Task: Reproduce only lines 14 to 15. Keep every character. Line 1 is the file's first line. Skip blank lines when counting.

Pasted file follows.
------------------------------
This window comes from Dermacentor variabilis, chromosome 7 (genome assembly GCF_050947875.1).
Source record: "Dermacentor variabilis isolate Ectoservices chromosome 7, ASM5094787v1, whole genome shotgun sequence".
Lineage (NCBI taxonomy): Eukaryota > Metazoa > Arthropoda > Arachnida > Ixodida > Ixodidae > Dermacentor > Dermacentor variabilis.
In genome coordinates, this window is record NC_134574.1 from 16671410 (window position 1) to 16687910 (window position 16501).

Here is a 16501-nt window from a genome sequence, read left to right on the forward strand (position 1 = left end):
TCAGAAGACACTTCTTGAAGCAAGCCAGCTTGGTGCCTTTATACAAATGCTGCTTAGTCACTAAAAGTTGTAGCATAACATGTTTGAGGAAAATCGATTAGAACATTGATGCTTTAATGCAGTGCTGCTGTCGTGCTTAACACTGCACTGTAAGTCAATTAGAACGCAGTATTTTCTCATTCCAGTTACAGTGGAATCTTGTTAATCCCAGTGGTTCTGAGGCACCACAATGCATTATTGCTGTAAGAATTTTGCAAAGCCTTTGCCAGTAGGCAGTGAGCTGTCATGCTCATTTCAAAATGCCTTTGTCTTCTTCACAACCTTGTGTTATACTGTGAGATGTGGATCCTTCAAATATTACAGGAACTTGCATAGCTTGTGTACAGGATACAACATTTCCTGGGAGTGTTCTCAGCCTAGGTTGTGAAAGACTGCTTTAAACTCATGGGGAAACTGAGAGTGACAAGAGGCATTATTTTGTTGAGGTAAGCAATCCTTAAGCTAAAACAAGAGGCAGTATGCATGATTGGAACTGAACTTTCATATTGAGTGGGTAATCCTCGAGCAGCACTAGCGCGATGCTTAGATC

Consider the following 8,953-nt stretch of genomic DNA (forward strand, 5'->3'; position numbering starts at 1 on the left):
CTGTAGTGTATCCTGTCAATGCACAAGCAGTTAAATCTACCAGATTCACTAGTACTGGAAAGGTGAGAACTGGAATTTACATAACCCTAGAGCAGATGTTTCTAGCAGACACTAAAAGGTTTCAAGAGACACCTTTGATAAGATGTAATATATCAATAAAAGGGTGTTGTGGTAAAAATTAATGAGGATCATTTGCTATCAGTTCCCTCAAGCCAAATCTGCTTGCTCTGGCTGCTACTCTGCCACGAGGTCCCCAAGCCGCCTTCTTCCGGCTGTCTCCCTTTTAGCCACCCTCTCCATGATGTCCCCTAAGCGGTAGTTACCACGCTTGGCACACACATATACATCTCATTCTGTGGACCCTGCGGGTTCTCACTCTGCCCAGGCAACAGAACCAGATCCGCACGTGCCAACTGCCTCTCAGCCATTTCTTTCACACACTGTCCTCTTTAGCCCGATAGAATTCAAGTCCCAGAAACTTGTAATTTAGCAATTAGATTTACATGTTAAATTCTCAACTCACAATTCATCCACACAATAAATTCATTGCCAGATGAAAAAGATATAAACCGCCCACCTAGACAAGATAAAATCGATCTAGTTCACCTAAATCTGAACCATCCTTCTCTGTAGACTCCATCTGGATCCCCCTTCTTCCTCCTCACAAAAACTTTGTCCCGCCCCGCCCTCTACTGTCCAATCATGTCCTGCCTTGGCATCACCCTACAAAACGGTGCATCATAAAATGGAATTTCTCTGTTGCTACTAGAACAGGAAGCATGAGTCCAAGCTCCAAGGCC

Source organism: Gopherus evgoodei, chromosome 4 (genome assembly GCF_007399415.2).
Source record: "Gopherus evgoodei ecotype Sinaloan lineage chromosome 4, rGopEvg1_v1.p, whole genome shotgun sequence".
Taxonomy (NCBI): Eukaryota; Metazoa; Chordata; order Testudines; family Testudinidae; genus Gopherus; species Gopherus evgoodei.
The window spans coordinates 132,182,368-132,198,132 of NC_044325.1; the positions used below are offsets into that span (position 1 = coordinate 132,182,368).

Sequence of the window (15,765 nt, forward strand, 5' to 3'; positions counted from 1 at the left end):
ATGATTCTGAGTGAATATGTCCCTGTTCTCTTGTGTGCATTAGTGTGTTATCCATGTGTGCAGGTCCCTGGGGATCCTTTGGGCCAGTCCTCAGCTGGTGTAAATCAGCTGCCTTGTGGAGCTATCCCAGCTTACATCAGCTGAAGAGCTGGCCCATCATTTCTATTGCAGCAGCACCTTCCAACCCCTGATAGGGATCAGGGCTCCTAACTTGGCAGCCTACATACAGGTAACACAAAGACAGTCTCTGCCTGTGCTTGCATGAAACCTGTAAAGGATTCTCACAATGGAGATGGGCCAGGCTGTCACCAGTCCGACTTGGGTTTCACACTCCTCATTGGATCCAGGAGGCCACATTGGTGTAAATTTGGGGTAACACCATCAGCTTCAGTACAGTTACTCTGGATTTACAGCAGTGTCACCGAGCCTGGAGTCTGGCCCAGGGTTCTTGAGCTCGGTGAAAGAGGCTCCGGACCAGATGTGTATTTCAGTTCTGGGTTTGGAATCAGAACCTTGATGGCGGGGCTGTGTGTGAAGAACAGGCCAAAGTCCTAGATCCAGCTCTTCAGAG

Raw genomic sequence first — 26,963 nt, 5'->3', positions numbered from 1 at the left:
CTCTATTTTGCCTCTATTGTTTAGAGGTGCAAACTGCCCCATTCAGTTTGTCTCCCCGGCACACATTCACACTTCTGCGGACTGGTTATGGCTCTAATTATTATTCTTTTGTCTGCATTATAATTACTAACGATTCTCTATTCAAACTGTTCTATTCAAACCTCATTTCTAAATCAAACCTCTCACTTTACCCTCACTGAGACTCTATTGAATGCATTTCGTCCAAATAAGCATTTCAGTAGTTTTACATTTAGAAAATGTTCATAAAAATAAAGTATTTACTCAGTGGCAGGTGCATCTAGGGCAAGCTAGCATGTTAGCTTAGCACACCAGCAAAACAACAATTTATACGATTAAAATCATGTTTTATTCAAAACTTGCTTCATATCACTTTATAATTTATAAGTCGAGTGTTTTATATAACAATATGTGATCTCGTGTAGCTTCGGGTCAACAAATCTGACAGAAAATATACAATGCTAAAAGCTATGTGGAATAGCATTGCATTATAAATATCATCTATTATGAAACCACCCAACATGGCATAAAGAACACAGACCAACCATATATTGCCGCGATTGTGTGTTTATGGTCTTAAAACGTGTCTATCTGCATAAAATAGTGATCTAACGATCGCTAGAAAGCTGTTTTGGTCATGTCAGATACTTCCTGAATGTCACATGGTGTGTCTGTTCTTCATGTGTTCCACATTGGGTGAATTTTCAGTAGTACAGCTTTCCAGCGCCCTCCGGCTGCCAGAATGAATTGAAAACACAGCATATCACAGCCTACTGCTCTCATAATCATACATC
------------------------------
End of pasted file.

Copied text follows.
ATGATTCTGAGTGAATATGTCCCTGTTCTCTTGTGTGCATTAGTGTGTTATCCATGTGTGCAGGTCCCTGGGGATCCTTTGGGCCAGTCCTCAGCTGGTGTAAATCAGCTGCCTTGTGGAGCTATCCCAGCTTACATCAGCTGAAGAGCTGGCCCATCATTTCTATTGCAGCAGCACCTTCCAACCCCTGATAGGGATCAGGGCTCCTAACTTGGCAGCCTACATACAGGTAACACAAAGACAGTCTCTGCCTGTGCTTGCATGAAACCTGTAAAGGATTCTCACAATGGAGATGGGCCAGGCTGTCACCAGTCCGACTTGGGTTTCACACTCCTCATTGGATCCAGGAGGCCACATTGGTGTAAATTTGGGGTAACACCATCAGCTTCAGTACAGTTACTCTGGATTTACAGCAGTGTCACCGAGCCTGGAGTCTGGCCCAGGGTTCTTGAGCTCGGTGAAAGAGGCTCCGGACCAGATGTGTATTTCAGTTCTGGGTTTGGAATCAGAACCTTGATGGCGGGGCTGTGTGTGAAGAACAGGCCAAAGTCCTAGATCCAGCTCTTCAGAG

Raw genomic sequence first — 26,963 nt, 5'->3', positions numbered from 1 at the left: